This leads me to a few observations:
  1. The school is over 100 years old. Probably there has been a field trip that used car at some point. He does not, in fact, know about every field trip that has happened over the last 102 years.
  2. The only reason that most of the field trips are not by car is because the parents don't have cars - they're poor. It sounds horribly stereotypical, but many, perhaps most, of the families don't own cars and some that do are not licensed because they are not legally in the country. In the schools located in the nice parts of the city (the "hill schools"), almost all the field trips are by car. It is legal, sanctioned by the district, and encouraged. The only reason to not let our kids travel by car when we have found drivers is to continue to hold them back from the opportunities that the richer kids have. Not something the leader of the school should be doing.
  3. Who in their right mind tries to stop a field trip after most of the kids have already left? That's just dumb.
I think that he is aware that he is not dong a great job as principal and somehow trying to deal with that by seizing every bit of power that he can get his hands on. Just my theory.

Anyway, the ballet.

I must admit that I was a little worried about taking a bunch of inner-city kids to the ballet. I know these kids and I was afraid that it would take a lot more action and possibly violence to keep them interested. However, I was pleasantly surprised. Although there was some snickering when the first men in tights appeared on the stage (and honestly, who can blame them? The guys don't have pants on. Just tights. We're not even used to girls just wearing tights with nothing else.) , it turned to oohs and ahhs when the Christmas tree began growing, when the snow started falling, and when the scenery changed. The kids loved the costumes (minus the men's tights) and were very impressed with quick costume changes and scenery changes. The boy next to me kept saying, "How do they change the wallpaper so fast?" every time there was a scenery change.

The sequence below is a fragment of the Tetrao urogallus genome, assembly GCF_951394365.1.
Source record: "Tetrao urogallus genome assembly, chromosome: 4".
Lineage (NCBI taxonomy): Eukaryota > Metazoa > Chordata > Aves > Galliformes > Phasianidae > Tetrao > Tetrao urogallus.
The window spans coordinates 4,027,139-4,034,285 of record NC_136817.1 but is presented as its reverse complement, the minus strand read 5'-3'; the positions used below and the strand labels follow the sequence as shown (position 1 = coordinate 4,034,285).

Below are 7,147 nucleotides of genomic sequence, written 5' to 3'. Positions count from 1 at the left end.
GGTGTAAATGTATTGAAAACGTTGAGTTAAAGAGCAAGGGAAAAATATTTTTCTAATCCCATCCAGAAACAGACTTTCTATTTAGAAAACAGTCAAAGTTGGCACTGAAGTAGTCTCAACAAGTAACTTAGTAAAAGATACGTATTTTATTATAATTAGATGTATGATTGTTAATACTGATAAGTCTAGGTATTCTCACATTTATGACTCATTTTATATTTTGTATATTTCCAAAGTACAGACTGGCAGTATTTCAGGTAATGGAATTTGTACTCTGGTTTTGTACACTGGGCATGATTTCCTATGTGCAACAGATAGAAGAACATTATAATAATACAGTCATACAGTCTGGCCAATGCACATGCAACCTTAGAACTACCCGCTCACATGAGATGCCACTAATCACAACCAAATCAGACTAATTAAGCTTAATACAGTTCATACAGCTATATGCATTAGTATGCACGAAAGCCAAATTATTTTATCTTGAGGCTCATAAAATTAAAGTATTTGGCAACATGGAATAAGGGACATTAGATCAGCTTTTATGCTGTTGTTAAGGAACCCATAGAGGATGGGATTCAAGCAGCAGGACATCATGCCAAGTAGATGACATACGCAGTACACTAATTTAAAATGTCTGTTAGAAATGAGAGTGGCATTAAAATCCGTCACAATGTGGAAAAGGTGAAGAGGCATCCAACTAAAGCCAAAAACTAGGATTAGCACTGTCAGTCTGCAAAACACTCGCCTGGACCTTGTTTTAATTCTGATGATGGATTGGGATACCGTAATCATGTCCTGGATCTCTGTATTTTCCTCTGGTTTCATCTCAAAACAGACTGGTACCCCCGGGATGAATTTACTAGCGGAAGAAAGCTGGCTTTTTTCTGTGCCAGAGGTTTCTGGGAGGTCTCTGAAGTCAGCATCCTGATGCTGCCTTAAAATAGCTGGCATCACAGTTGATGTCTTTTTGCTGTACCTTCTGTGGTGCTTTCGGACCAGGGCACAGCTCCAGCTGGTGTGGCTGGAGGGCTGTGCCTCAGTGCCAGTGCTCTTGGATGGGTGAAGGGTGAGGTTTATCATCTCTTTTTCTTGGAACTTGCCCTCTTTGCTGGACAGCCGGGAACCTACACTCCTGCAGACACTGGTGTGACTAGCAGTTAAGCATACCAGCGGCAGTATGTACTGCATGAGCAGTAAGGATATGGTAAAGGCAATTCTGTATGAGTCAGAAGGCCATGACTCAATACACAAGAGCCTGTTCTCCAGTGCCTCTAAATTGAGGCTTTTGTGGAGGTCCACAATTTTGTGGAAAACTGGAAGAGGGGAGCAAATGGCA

I think it was just a little long for them but they seemed to really like it and did really really well with their normally very short attention spans. It was really awesome to see that it was magical for them - and the boys were impressed with how strong the men are! ("Did you see them lift those ladies?!" It almost made up for the tights.) Also, all the kids with us behaved well in the theater. Some other kids were talking and kicking chairs and our kids complained about them.

The one thing I definitely learned on this field trip (this isn't very profound; don't get excited) is that when there is a matinee on a school day of a show that is geared toward kids... everyone in the entire audience has to go to the bathroom during intermission. Seriously. It was amazing. I have never seen so many children in one bathroom. I think the intermission lasted extra long to accommodate all the small bladders.

The other really fun part was that the show was at the Paramount Theatre, an Art Deco theater from the early 1930s. So, if kids got bored, all you had to do was say, "Hey, look up! Look at the ceiling!" They had never been in a building that was anything like the Paramount.

A good field trip!